Reduced miR-181d level in obesity and its role in lipid metabolism via regulation of ANGPTL3

Article metrics


Obesity impacts the endocrine and metabolic functions of the adipose tissue. There is increasing interest in the role of epigenetic factors in obesity and its impact on diabetes and dyslipidemia. One such substance, miR-181, reduces plasma triglyceride levels in mice by targeting isocitrate dehydrogenase 1. In the other hand, the adipocyte differentiation and lipid regulating hormone angiopoietin-like 3 (ANGPTL3) is a known regulator of circulating apolipoproteins through its inhibition of the lipoprotein lipase activity. We aimed to study the miR-181d expression in the blood and adipose tissue in a cohort of obese and non-obese people, assessing its possible role in obesity. We also aimed to confirm whether miR-181d can bind and regulate ANGPTL3. miR-181d expression levels were investigated in 144 participants, 82 who were non-obese (body mass index [BMI] < 30) and 62 who were obese (BMI > 30). miR-181d levels in plasma and adipose tissue were measured by RT-PCR. Hepatocyte cell cultures were assessed by overexpression and 3′-UTR-luciferase assays for miR-181d binding to its target protein and its effect on the protein. The plasma levels of ANGPTL3 were also measured by ELISA. The miR-181d levels were significantly lower in obese than in non-obese individuals. In vitro analysis confirmed miR-181 binding to and repression of the ANGPTL3 transcript. Obesity leads to alterations in miR-181d expression. Its downregulation in obese humans was inversely correlated with ANGPTL3, a protein involved in adipocyte differentiation and lipid metabolism. miR-181d can be used as an inhibitor of ANGPTL3 to reduce the TG plasma level.


Obesity is a global epidemic and an increasing concern worldwide for peoples’ health and well-being. Its rising prevalence is due to increased energy intake and a sedentary lifestyle1. Obesity predisposes individuals to numerous health complications such as type 2 diabetes, hypertension and cardiovascular disease. Obesity is associated with excessive lipid accumulation as well as dysregulation of the lipid metabolism pathways that control lipid synthesis and oxidation2. Numerous reports have shed light on the role of microRNAs in regulating many biological processes associated with obesity and diabetes, such as adipocyte differentiation and lipid metabolism3,4,5. For example, miR-122, an miRNA abundant in the liver, has been shown to modulate cholesterol synthesis and fatty acid oxidation by regulating FAS (fatty acid synthase), ACC1 and ACC2 (Acetyl-CoA carboxylases 1 and 2) proteins6. miR-33 embedded within SREBF1 genes is a main regulator of lipid metabolism, since it downregulates several ABC transporters such as ABCA1 and ABCG1, thereby regulating cholesterol and high-density lipoprotein (HDL) production7. Moreover, miR-33 has been linked to fatty acid degradation and the macrophage response to low-density lipoprotein (LDL)8. An earlier report showed that miR-181d was the most efficacious inhibitor of hepatic lipid droplets, decreasing them by about 60%9. Additionally, miR-181d reduces cellular triglycerides (TG) and cholesterol ester through its inhibition of isocitrate dehydrogenase 1 (IDH1)10.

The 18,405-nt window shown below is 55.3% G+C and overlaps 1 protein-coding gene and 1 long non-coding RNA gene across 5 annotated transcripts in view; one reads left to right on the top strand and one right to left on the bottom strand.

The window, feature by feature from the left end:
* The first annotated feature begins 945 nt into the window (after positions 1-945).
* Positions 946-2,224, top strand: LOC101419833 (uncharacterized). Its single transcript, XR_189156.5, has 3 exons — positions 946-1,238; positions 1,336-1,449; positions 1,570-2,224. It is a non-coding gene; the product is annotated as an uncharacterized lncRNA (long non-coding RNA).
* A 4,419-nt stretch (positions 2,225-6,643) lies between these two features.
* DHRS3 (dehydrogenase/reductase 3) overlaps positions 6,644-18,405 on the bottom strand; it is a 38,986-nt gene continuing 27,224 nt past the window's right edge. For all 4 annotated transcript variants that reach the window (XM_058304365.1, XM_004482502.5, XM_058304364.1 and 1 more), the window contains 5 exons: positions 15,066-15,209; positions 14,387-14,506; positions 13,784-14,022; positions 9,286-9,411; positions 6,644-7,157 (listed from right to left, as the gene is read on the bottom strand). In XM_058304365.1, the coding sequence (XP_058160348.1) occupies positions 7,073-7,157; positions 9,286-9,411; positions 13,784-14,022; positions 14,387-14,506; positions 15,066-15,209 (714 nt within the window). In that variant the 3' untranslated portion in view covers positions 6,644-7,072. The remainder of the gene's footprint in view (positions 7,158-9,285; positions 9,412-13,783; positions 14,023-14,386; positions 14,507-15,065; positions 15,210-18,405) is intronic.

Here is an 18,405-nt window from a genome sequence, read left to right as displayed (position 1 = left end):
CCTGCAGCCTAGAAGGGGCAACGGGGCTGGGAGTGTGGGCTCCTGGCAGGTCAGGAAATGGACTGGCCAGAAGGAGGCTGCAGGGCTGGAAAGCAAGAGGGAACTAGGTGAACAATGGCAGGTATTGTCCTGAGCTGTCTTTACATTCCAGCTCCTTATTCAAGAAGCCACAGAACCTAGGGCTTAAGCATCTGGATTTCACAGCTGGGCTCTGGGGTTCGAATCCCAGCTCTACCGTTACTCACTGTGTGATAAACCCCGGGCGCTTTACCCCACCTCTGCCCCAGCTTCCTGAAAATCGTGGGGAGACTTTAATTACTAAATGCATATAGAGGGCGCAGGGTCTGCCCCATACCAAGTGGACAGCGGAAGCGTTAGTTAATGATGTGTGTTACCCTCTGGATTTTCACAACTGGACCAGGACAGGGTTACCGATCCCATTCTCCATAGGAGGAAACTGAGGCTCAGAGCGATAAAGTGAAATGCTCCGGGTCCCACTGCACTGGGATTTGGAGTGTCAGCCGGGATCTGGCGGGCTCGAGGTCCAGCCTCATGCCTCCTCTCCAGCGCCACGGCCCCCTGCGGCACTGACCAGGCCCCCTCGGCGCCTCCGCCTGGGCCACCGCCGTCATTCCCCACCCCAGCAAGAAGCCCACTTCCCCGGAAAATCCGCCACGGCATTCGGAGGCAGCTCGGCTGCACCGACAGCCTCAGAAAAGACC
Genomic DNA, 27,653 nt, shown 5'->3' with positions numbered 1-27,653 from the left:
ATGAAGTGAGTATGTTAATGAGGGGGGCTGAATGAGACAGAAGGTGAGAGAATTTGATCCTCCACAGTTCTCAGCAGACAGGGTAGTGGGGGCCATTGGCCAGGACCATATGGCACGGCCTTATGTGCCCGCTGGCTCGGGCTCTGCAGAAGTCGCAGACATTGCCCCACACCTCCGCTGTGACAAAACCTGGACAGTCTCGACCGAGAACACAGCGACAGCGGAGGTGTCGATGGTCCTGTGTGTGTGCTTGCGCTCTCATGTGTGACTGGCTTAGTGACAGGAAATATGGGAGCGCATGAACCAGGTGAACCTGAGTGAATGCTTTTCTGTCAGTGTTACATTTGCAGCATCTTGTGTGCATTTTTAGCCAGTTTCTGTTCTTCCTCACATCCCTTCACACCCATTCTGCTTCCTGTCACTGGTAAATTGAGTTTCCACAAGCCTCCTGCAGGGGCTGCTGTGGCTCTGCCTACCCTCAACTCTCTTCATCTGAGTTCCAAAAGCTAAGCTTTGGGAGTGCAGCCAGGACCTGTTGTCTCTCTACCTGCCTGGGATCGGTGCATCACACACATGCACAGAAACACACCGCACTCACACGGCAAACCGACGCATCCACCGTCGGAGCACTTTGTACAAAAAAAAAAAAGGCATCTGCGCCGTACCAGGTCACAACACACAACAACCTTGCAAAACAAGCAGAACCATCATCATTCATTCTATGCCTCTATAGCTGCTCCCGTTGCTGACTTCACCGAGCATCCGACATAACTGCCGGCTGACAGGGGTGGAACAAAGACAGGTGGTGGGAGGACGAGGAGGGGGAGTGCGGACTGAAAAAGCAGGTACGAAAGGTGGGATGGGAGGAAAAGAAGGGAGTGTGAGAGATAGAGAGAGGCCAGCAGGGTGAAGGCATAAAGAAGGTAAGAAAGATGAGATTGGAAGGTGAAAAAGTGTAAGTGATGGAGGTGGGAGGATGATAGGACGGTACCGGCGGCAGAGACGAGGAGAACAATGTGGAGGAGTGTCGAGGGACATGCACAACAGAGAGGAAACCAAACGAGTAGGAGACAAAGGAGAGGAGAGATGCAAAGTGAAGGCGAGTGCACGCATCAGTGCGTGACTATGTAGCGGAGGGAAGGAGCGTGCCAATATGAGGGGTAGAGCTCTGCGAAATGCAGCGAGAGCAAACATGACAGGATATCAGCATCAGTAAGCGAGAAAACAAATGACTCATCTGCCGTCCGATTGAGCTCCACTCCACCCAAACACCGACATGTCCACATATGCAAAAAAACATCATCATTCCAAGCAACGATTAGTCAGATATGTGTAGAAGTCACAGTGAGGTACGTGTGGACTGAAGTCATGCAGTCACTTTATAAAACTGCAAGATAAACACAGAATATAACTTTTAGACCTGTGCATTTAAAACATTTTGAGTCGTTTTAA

One of the key enzymes involved in regulating plasma TG level is lipoprotein lipase (LPL)11,12,13,14. It is responsible for the hydrolysis of TG-rich lipoprotein into fatty acids that can be utilised by peripheral tissues or stored in adipocytes. LPL enzymatic activity is regulated by various factors, including the angiopoietin-like proteins ANGPTL3, 4 and 815,16,17. These proteins belong to a family of eight members (ANGPTL1–8) that are associated with various metabolic pathways, including insulin resistance, oxidative stress and dyslipidemia18. ANGPTL3 regulates the activity of LPL through its interaction with ANGPTL818,19. Following its production in the liver, ANGPTL3 is proteolytically cleaved by proprotein convertases to generate an active N-terminal domain that inhibits LPL activity20,21,22. Earlier studies showed that loss of function mutations identified in ANGPTL3 was associated with reduced levels of very low-density lipoprotein (VLDL), LDL, HDL and TG23. Our recent study showed increased ANGPTL3 levels in obese humans without diabetes as compared with healthy normal-weight controls24.

ANGPTL3 inhibitors are pursued as potential therapeutic agents to reduce lipid levels in plasma. We designed this study to identify microRNAs that can inhibit the activity of ANGPTL3. The Bioinformatic analysis suggested miR-181d as one such agent. miR-181d has two putative binding sequences within the 3′UTR of human ANGPTL3 that can possibly confer inhibition of translation of ANGPTL3 gene. Our Hypothesis was that miR-181d is likely to bind and repress ANGPTL3 and reverse its LPL inhibition and improve dyslipidemia. This study was designed to examine the miR-181d expression levels in obesity and to investigate its association with ANGPTL3. We assessed the interaction between miR-181 and ANGPTL3 using a luciferase assay. We also studied the impact of its overexpression and its mimics on the expression of ANGPTL3 in a hepatocyte cell model under normal conditions and after treatment with free fatty acids.


Study population